Andy Kerr

Conservationist, Writer, Analyst, Operative, Agitator, Strategist, Tactitian, Schmoozer, Raconteur

Western Oregon BLM Federal Public Forestlands:

The Ecological Values at Stake

Though Western Oregon BLM forestlands are not upper case National Forests—as are most federal public forestlands that are part of the National Forest System and managed by the USDA Forest Service—these lands are no less ecologically, economically and socially important. As solutions to the O&C controversy are contemplated, it is important to keep it mind that these lands not just colors on a map, fountains of logs for the timber industry or a trough for the counties to feed.

The Nature Conservancy and Wild Salmon Center have published the Atlas of Conservation Values on Bureau of Land Management Holding in Western Oregon (2012) (warning: it is 85 megabytes in size, but worth every byte).  The take-home message of the atlas is this: There are no free and easy acres to sell-off, sell-out (manage in a timber trust) or otherwise sacrafice to the altars of logs and/or county revenues. From the conclusion of the Atlas:

Just taking into account the modeled terrestrial wildlife data, we found that over 99 percent of BLM lands in Western Oregon support habitat for wildlife species of conservation concern. Only 9,000 acres (or 0.4 percent) were not identified as likely habitat for one of these species (Figure 2). While every acre identified for a given species is not essential to the conservation of the species or habitat overall, in conservation assessments done to-date, over 83 percent of BLM’s holdings in Western Oregon have been identified as priority lands and waters for the conservation of native species and habitats.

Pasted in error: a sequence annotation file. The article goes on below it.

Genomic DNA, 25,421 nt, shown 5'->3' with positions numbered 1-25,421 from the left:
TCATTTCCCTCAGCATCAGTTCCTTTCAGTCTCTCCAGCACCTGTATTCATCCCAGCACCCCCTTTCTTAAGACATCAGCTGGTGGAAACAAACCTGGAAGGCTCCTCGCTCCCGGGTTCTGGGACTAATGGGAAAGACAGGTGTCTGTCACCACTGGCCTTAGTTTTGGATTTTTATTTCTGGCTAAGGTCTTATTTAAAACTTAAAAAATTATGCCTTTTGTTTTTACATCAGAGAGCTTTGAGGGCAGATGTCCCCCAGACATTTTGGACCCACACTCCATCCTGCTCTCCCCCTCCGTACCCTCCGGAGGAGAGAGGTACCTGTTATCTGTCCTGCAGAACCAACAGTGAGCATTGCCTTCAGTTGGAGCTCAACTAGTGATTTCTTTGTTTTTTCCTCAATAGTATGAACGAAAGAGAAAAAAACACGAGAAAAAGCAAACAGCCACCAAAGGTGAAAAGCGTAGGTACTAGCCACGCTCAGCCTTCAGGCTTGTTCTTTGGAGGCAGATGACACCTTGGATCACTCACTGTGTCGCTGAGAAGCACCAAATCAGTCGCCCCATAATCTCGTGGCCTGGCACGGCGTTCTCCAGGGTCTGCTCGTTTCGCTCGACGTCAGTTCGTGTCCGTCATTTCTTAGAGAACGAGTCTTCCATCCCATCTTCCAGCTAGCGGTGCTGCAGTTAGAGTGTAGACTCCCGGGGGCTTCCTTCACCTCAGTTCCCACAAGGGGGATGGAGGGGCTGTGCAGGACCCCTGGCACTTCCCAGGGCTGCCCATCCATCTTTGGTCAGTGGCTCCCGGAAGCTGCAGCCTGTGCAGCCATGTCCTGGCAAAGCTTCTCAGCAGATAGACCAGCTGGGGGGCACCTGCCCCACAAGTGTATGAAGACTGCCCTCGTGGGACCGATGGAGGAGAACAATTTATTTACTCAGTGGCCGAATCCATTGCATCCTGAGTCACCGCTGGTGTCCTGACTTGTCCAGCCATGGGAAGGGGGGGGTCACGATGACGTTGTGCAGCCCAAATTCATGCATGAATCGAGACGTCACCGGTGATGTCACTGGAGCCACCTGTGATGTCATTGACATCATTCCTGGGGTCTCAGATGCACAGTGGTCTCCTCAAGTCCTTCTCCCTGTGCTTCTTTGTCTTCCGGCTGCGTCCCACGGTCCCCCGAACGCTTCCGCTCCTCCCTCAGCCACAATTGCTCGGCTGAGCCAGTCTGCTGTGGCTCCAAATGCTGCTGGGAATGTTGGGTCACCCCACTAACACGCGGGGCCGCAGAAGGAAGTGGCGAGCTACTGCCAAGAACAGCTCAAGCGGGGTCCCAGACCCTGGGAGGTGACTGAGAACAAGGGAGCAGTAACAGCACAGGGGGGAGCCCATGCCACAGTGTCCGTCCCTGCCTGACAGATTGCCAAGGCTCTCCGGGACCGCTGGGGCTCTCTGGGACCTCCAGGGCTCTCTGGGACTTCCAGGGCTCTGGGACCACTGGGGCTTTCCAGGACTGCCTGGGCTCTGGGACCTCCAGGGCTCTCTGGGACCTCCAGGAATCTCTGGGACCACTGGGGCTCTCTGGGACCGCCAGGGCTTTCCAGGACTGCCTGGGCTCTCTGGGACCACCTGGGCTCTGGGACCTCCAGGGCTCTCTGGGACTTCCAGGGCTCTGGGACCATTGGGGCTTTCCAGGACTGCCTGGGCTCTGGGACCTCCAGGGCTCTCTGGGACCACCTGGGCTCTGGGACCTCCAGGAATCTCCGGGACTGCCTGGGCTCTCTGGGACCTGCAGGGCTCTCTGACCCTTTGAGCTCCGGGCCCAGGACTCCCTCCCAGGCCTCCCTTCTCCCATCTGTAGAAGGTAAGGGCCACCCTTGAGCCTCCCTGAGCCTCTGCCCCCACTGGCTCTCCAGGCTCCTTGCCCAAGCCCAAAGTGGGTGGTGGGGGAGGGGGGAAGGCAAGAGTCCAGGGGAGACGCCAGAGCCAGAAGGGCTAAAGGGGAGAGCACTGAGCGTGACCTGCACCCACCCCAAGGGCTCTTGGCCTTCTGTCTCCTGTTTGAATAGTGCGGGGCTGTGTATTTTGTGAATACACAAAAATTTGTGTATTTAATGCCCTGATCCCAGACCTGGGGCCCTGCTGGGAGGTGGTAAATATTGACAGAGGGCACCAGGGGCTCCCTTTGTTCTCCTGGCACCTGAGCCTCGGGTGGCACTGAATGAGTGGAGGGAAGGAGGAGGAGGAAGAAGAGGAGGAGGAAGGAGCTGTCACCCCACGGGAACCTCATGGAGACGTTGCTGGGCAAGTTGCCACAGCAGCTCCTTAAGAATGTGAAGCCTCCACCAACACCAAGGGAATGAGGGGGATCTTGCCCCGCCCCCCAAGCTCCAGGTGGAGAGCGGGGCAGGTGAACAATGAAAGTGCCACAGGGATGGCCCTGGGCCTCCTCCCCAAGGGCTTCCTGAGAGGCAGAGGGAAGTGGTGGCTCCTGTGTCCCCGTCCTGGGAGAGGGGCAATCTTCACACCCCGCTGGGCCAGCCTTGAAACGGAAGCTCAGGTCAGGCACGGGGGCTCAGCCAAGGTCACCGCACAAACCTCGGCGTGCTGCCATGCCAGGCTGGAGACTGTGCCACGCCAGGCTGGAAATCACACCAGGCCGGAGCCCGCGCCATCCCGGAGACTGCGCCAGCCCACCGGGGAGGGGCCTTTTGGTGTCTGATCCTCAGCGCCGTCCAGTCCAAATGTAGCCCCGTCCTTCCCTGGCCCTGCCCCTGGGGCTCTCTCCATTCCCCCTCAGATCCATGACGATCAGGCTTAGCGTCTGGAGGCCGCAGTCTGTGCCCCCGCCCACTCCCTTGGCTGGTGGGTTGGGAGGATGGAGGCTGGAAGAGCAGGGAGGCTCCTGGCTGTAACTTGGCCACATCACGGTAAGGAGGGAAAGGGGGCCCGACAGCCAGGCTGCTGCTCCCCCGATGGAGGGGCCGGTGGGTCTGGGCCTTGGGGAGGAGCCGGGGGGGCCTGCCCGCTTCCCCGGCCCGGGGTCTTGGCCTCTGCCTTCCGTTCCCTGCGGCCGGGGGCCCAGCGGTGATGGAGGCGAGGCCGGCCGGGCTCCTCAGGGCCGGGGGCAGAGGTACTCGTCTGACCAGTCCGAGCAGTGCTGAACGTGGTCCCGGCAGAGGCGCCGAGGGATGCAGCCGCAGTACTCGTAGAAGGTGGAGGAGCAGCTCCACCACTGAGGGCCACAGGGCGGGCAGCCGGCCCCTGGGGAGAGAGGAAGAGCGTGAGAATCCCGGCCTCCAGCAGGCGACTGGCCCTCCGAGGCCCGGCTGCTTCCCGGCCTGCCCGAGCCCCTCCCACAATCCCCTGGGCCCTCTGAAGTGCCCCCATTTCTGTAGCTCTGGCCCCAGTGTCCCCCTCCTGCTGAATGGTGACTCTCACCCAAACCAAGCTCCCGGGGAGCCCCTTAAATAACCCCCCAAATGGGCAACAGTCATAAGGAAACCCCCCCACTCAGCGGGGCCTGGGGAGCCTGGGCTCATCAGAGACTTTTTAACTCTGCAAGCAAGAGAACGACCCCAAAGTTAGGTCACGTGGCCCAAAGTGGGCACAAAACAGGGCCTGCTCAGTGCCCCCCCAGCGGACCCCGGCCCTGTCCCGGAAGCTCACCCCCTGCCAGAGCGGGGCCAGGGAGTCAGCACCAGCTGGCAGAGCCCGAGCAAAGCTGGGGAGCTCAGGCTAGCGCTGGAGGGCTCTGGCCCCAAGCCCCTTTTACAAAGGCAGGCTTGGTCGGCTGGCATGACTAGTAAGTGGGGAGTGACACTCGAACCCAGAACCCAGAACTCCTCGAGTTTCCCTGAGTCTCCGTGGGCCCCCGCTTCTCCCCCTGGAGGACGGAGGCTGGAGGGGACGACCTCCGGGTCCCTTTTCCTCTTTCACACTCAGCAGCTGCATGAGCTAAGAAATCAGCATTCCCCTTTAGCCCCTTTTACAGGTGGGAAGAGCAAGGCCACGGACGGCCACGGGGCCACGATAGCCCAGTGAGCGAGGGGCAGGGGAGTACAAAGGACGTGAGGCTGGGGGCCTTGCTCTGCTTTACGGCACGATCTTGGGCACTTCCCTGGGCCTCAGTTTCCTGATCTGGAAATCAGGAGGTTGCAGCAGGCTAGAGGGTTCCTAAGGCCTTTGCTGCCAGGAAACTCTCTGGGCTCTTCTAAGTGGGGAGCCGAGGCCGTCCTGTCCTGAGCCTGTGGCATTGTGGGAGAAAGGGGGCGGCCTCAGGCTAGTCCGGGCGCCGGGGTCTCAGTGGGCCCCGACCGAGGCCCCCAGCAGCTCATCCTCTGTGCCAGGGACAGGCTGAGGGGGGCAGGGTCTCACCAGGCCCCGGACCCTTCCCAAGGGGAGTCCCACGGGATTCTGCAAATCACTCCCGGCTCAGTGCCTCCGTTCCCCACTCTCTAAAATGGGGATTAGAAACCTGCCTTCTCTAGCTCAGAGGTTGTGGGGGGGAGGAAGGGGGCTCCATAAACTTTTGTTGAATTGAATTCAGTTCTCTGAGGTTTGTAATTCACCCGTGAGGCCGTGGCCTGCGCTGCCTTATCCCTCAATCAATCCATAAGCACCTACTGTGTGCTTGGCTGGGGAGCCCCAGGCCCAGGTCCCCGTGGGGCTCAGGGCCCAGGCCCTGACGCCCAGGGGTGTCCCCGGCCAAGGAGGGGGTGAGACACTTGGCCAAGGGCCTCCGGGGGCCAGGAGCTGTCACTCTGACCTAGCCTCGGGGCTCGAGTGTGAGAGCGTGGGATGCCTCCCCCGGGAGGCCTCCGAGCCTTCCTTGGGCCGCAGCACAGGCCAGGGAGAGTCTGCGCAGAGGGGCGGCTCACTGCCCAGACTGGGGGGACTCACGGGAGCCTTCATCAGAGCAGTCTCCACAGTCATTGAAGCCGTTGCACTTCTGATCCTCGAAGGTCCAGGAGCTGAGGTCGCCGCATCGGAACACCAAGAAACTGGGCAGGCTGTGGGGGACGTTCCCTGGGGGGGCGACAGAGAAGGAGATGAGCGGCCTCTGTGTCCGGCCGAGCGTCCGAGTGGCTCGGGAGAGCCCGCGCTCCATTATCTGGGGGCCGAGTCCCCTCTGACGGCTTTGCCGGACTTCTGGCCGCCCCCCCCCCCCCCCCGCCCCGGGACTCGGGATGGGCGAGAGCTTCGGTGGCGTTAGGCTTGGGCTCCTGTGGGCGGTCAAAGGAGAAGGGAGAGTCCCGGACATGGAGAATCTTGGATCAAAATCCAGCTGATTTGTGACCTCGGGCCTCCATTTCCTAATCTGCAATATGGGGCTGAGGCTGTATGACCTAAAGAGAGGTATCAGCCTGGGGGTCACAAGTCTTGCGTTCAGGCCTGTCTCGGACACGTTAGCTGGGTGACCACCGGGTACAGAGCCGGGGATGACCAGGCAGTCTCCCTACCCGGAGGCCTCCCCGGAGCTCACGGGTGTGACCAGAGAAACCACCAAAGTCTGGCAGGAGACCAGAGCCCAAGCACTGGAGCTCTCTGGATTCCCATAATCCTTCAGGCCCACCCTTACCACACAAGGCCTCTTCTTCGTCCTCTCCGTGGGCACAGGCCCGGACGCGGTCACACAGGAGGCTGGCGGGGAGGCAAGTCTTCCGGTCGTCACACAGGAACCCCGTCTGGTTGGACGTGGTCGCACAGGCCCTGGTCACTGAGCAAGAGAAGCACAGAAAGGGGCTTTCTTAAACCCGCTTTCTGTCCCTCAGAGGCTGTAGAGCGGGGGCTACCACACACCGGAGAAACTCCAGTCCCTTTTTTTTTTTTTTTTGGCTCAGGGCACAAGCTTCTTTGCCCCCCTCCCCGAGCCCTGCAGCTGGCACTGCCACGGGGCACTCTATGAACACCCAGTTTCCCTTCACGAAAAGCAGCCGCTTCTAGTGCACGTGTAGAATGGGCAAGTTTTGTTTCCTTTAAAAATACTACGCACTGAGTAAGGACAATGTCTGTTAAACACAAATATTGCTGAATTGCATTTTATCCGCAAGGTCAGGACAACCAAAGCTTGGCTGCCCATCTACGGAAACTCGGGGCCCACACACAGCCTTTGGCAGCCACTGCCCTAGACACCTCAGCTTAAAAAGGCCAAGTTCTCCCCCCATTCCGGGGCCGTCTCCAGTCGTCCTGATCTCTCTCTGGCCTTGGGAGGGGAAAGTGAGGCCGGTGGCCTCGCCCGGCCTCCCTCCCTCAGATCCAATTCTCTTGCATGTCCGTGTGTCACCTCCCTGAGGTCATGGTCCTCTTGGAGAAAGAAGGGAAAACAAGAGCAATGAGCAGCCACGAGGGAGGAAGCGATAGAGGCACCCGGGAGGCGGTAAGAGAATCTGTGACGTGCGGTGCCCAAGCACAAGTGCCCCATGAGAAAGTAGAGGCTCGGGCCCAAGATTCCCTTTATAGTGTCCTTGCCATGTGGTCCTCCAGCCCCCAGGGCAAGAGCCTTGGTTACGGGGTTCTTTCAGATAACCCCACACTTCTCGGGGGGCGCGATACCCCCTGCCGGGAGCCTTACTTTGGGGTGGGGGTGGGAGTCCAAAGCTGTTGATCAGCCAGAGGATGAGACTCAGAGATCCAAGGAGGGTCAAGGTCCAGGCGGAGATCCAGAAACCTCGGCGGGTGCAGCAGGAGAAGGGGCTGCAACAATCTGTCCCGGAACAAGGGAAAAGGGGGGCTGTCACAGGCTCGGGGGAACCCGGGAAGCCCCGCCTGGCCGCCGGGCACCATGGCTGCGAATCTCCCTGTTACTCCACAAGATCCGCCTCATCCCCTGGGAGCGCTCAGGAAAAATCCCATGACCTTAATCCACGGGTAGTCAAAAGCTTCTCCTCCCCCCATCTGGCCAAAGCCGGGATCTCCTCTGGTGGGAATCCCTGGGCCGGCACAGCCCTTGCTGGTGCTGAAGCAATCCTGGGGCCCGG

The atlas contains 21 full-color maps that depict:

1.    Study Area with Sixth-level Watersheds
2.    General Ownership for Western Oregon
3.    Industrial Timber Owners by Watershed
4.    Adjacent Ownership Contrast for BLM Lands
5.    Percent of BLM Land by Watershed
6.    Northwest Forest Plan Land Use Allocations
7.    Riparian Reserves & Key Watersheds
8.    Harvest Land Base
9.    Occurrences of Species of Conservation Concern on BLM Lands
10.    Current Salmon Distribution
11.    Strong Salmon Populations
12.    Wildlife Species of Conservation Concern on BLM Lands
13.    Critical Habitat
14.    Terrestrial Habitat Types
15.    BLM Forest Stand Age
16.    BLM Stands with Limiting Harvest Factors
17.    Salmonids: Habitat Intrinsic Potential
18.    Conservation Priority Areas
19.    Drinking Water Protection
20.    Protected Areas
21.    Recreation Resources and Wilderness Characteristics